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Object Familiarity Modulates Effective Connectivity During Haptic Shape Perception

Deshpande, Gopikrishna; Hu, Xiaoping; Lacey, Simon; Stilla, Randall; Sathian, K.
Fonte: PubMed Publicador: PubMed
Tipo: Artigo de Revista Científica
Português
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In the preceding paper (Lacey et al., 2009), we showed that the activations evoked by visual imagery overlapped more extensively, and their magnitudes were more correlated, with those evoked during haptic shape perception of familiar, compared to unfamiliar, objects. Here we used task-specific analyses of functional and effective connectivity to provide convergent evidence. These analyses showed that the visual imagery and familiar haptic shape tasks activated similar networks, whereas the unfamiliar haptic shape task activated a different network. Multivariate Granger causality analyses of effective connectivity, in both a conventional form and one purged of zero-lag correlations, showed that the visual imagery and familiar haptic shape networks involved top-down paths from prefrontal cortex into the lateral occipital complex (LOC), whereas the unfamiliar haptic shape network was characterized by bottom-up, somatosensory inputs into the LOC. We conclude that shape representations in the LOC are flexibly accessible, either top-down or bottom-up, according to task demands, and that visual imagery is more involved in LOC activation during haptic shape perception when objects are familiar, compared to unfamiliar.

Dissociating hippocampal and basal ganglia contributions to category learning using stimulus novelty and subjective judgments

Seger, Carol A.; Dennison, Christina S.; Lopez-Paniagua, Dan; Peterson, Erik J.; Roark, Aubrey A.
Fonte: PubMed Publicador: PubMed
Tipo: Artigo de Revista Científica
Português
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26.13%
We identified factors leading to hippocampal and basal ganglia recruitment during categorization learning. Subjects alternated between blocks of a standard trial and error category learning task and a subjective judgment task. In the subjective judgments task subjects categorized the stimulus and then instead of receiving feedback they indicated the basis of their response using 4 options: Remember: Conscious episodic memory of previous trials. Know-Automatic: Automatic, rapid response accompanied by conscious awareness of category membership. Know-Intuition: A “gut feeling” without fully conscious knowledge of category membership. Guess: Guessing. In addition, new stimuli were introduced throughout the experiment to examine effects of novelty. Categorization overall recruited both the basal ganglia and posterior hippocampus. However, basal ganglia activity was found during Know judgments (both Automatic and Intuition), whereas posterior hippocampus activity was found during Remember judgments. Granger causality mapping indicated interactions between the basal ganglia and hippocampus, with the putamen exerting directed influence on the posterior hippocampus, which in turn exerted directed influence on the posterior caudate nucleus. We also found a region of anterior hippocampus that showed decreased activity relative to baseline during categorization overall...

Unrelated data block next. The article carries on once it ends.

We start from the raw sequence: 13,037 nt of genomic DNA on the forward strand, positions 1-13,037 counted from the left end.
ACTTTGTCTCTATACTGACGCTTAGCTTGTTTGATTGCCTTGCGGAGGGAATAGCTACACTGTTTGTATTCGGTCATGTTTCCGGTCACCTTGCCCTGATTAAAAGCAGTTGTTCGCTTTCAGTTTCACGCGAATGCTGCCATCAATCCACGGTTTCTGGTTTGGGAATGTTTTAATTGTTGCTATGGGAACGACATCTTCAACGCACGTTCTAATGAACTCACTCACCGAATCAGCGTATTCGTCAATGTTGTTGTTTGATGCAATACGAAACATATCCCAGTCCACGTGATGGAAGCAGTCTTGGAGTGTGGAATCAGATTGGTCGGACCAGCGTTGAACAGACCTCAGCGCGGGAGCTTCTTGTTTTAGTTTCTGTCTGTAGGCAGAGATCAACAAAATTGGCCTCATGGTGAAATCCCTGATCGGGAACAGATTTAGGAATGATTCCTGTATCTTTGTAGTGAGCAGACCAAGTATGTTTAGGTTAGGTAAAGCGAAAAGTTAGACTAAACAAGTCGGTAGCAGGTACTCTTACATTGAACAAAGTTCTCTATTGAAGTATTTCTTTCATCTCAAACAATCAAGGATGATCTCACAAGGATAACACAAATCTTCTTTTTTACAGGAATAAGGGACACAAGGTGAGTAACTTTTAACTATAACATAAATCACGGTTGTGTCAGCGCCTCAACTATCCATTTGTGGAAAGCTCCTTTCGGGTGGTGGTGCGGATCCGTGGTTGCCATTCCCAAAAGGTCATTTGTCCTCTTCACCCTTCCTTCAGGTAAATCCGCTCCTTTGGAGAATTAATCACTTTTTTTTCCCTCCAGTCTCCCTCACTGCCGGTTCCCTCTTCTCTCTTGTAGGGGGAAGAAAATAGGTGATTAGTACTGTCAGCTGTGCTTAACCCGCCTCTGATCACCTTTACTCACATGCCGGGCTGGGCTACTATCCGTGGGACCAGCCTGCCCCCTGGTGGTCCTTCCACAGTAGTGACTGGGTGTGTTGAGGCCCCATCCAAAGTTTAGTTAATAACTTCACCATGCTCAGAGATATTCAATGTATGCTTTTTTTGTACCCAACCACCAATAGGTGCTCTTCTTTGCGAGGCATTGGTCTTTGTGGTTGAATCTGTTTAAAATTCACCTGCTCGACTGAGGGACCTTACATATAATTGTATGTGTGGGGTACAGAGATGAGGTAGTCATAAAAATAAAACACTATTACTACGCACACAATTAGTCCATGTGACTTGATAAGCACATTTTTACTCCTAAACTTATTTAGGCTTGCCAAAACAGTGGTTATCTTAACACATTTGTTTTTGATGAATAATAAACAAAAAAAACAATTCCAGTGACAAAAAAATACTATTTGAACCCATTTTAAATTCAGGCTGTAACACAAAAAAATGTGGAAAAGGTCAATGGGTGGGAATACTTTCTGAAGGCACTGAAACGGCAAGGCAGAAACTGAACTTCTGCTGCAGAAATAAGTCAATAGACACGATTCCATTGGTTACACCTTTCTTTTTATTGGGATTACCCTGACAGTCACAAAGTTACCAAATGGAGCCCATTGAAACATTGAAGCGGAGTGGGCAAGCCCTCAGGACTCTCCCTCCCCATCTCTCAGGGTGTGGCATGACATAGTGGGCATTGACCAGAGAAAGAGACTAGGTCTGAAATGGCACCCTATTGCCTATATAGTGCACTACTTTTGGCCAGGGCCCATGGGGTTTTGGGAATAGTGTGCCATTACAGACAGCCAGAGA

Robustness and fault tolerance make brains harder to study

Srinivasan, Shyam; Stevens, Charles F
Fonte: BioMed Central Publicador: BioMed Central
Tipo: Artigo de Revista Científica
Publicado em 29/06/2011 Português
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Brains increase the survival value of organisms by being robust and fault tolerant. That is, brain circuits continue to operate as the organism needs, even when the circuit properties are significantly perturbed. Kispersky and colleagues, in a recent paper in Neural Systems & Circuits, have found that Granger Causality analysis, an important method used to infer circuit connections from the behavior of neurons within the circuit, is defeated by the mechanisms that give rise to this robustness and fault tolerance.

Driving and Driven Architectures of Directed Small-World Human Brain Functional Networks

Yan, Chaogan; He, Yong
Fonte: Public Library of Science Publicador: Public Library of Science
Tipo: Artigo de Revista Científica
Publicado em 12/08/2011 Português
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Recently, increasing attention has been focused on the investigation of the human brain connectome that describes the patterns of structural and functional connectivity networks of the human brain. Many studies of the human connectome have demonstrated that the brain network follows a small-world topology with an intrinsically cohesive modular structure and includes several network hubs in the medial parietal regions. However, most of these studies have only focused on undirected connections between regions in which the directions of information flow are not taken into account. How the brain regions causally influence each other and how the directed network of human brain is topologically organized remain largely unknown. Here, we applied linear multivariate Granger causality analysis (GCA) and graph theoretical approaches to a resting-state functional MRI dataset with a large cohort of young healthy participants (n = 86) to explore connectivity patterns of the population-based whole-brain functional directed network. This directed brain network exhibited prominent small-world properties, which obviously improved previous results of functional MRI studies showing weak small-world properties in the directed brain networks in terms of a kernel-based GCA and individual analysis. This brain network also showed significant modular structures associated with 5 well known subsystems: fronto-parietal...

Multimodal Functional Network Connectivity: An EEG-fMRI Fusion in Network Space

Lei, Xu; Ostwald, Dirk; Hu, Jiehui; Qiu, Chuan; Porcaro, Camillo; Bagshaw, Andrew P.; Yao, Dezhong
Fonte: Public Library of Science Publicador: Public Library of Science
Tipo: Artigo de Revista Científica
Publicado em 22/09/2011 Português